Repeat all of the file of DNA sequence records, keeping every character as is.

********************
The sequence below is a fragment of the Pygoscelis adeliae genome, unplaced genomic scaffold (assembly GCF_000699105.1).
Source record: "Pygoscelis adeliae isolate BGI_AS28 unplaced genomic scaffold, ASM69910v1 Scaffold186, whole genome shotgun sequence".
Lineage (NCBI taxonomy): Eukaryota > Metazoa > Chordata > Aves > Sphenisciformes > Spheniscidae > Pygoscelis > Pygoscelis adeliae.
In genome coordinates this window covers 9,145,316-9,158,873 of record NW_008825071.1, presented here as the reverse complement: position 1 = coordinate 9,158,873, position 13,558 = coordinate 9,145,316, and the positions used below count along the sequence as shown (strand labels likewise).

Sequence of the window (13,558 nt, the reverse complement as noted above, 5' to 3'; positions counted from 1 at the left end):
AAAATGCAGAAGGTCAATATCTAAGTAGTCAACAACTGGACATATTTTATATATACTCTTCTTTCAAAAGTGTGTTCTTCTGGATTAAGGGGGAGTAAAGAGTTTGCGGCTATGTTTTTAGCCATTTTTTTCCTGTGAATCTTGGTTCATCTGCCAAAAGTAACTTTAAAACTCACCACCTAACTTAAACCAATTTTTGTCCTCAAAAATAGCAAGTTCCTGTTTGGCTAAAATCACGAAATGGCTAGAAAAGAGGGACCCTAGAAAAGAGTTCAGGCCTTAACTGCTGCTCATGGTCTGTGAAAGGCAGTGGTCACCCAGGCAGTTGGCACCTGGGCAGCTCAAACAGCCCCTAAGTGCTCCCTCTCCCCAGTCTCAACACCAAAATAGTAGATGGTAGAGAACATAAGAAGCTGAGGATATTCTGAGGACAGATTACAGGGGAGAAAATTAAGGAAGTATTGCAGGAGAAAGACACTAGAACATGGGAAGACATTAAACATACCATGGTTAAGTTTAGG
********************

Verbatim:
The sequence below is a fragment of the Pygoscelis adeliae genome, unplaced genomic scaffold (assembly GCF_000699105.1).
Source record: "Pygoscelis adeliae isolate BGI_AS28 unplaced genomic scaffold, ASM69910v1 Scaffold186, whole genome shotgun sequence".
Lineage (NCBI taxonomy): Eukaryota > Metazoa > Chordata > Aves > Sphenisciformes > Spheniscidae > Pygoscelis > Pygoscelis adeliae.
In genome coordinates this window covers 9,145,316-9,158,873 of record NW_008825071.1, presented here as the reverse complement: position 1 = coordinate 9,158,873, position 13,558 = coordinate 9,145,316, and the positions used below count along the sequence as shown (strand labels likewise).

Sequence of the window (13,558 nt, the reverse complement as noted above, 5' to 3'; positions counted from 1 at the left end):
AAAATGCAGAAGGTCAATATCTAAGTAGTCAACAACTGGACATATTTTATATATACTCTTCTTTCAAAAGTGTGTTCTTCTGGATTAAGGGGGAGTAAAGAGTTTGCGGCTATGTTTTTAGCCATTTTTTTCCTGTGAATCTTGGTTCATCTGCCAAAAGTAACTTTAAAACTCACCACCTAACTTAAACCAATTTTTGTCCTCAAAAATAGCAAGTTCCTGTTTGGCTAAAATCACGAAATGGCTAGAAAAGAGGGACCCTAGAAAAGAGTTCAGGCCTTAACTGCTGCTCATGGTCTGTGAAAGGCAGTGGTCACCCAGGCAGTTGGCACCTGGGCAGCTCAAACAGCCCCTAAGTGCTCCCTCTCCCCAGTCTCAACACCAAAATAGTAGATGGTAGAGAACATAAGAAGCTGAGGATATTCTGAGGACAGATTACAGGGGAGAAAATTAAGGAAGTATTGCAGGAGAAAGACACTAGAACATGGGAAGACATTAAACATACCATGGTTAAGTTTAGG